One cannot imagine that Medtner had much regard for this music – but, fortunately, he almost always proved more flexible in his accommodation with past and present as composer than as writer. Never more so than with his Second Improvisation, written after he had left the Soviet Union for uncertain exile in Paris then London – its subtitle ‘in variation form’ indicating the fusing of precision and fluidity that gives this work its substance and its fascination. Brown’s perceptive reading is made more so by his inclusion of two previously unpublished variations which he tracked down to the National Library of Canada: thus, the elaborate passagework of La Cadenza (placed between variations four and five) and the coursing rhetoric of Pesante (placed between variations 11 and 12) which, between them, open out the emotional scope of what is already a design as unpredictable as it is engrossing. Certainly, the trajectory between the initial Theme and eventual Conclusion exudes a freedom from inhibition that Medtner here achieves almost despite himself and which Brown is demonstrably intent on conveying.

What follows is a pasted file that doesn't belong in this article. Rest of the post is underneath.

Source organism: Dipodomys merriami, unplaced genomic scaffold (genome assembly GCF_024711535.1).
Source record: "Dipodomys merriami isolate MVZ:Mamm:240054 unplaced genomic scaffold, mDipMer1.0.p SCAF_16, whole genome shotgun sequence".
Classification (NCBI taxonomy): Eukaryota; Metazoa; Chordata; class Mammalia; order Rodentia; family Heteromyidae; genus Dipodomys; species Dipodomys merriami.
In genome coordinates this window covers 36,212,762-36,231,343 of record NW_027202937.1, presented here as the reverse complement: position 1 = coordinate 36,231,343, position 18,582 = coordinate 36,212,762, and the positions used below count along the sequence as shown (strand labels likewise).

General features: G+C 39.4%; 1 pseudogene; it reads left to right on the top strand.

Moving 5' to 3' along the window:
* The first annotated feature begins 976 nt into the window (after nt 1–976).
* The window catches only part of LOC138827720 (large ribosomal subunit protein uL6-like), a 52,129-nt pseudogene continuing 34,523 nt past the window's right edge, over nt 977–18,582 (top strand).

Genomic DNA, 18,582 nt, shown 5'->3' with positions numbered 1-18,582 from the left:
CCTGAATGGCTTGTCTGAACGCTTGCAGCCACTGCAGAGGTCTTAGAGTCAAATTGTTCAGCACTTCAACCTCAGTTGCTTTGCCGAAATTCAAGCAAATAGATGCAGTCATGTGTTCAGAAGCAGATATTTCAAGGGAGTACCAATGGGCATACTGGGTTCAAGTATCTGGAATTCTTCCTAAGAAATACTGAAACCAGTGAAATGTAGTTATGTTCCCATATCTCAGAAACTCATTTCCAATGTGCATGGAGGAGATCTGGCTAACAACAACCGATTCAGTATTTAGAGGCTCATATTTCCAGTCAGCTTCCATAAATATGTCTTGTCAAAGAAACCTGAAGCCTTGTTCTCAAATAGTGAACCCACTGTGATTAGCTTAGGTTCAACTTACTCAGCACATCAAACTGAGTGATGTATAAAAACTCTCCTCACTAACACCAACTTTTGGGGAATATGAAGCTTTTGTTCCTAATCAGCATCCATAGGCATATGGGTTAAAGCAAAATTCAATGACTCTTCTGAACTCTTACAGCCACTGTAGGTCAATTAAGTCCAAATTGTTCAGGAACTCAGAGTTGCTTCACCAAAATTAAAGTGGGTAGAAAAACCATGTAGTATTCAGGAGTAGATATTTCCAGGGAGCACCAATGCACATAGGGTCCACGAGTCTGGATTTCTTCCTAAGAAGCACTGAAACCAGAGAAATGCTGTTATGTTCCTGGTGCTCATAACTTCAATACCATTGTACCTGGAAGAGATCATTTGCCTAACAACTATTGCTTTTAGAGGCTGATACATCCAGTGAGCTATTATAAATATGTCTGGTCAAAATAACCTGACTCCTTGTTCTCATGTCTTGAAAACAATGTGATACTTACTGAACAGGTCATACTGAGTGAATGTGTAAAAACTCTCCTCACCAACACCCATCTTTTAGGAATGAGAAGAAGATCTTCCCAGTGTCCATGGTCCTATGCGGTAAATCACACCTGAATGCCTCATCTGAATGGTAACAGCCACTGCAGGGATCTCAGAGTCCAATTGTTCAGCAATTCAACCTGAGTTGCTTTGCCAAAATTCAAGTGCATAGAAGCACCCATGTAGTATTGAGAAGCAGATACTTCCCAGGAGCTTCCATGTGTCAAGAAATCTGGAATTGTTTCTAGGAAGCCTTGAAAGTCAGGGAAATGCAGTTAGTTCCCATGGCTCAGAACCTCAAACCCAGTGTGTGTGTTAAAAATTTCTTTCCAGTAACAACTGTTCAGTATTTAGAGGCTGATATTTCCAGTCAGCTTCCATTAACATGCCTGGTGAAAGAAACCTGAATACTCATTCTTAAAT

Does it all work?

Yes, given Brown teases out those musical connections between composers whose aesthetic outlook differed greatly (Medtner forthright in condemning most of his contemporaries). The account of Miroirs can certainly hold its own in what is now a crowded field (one featuring such as Beatrice Rana on Warner and Steven Osborne on Hyperion), whereas in the Second Improvisation the main competition comes from Hamish Milne (CRD) and Geoffrey Tozer (Chandos), neither of who include the additional two variations that Brown interpolates here.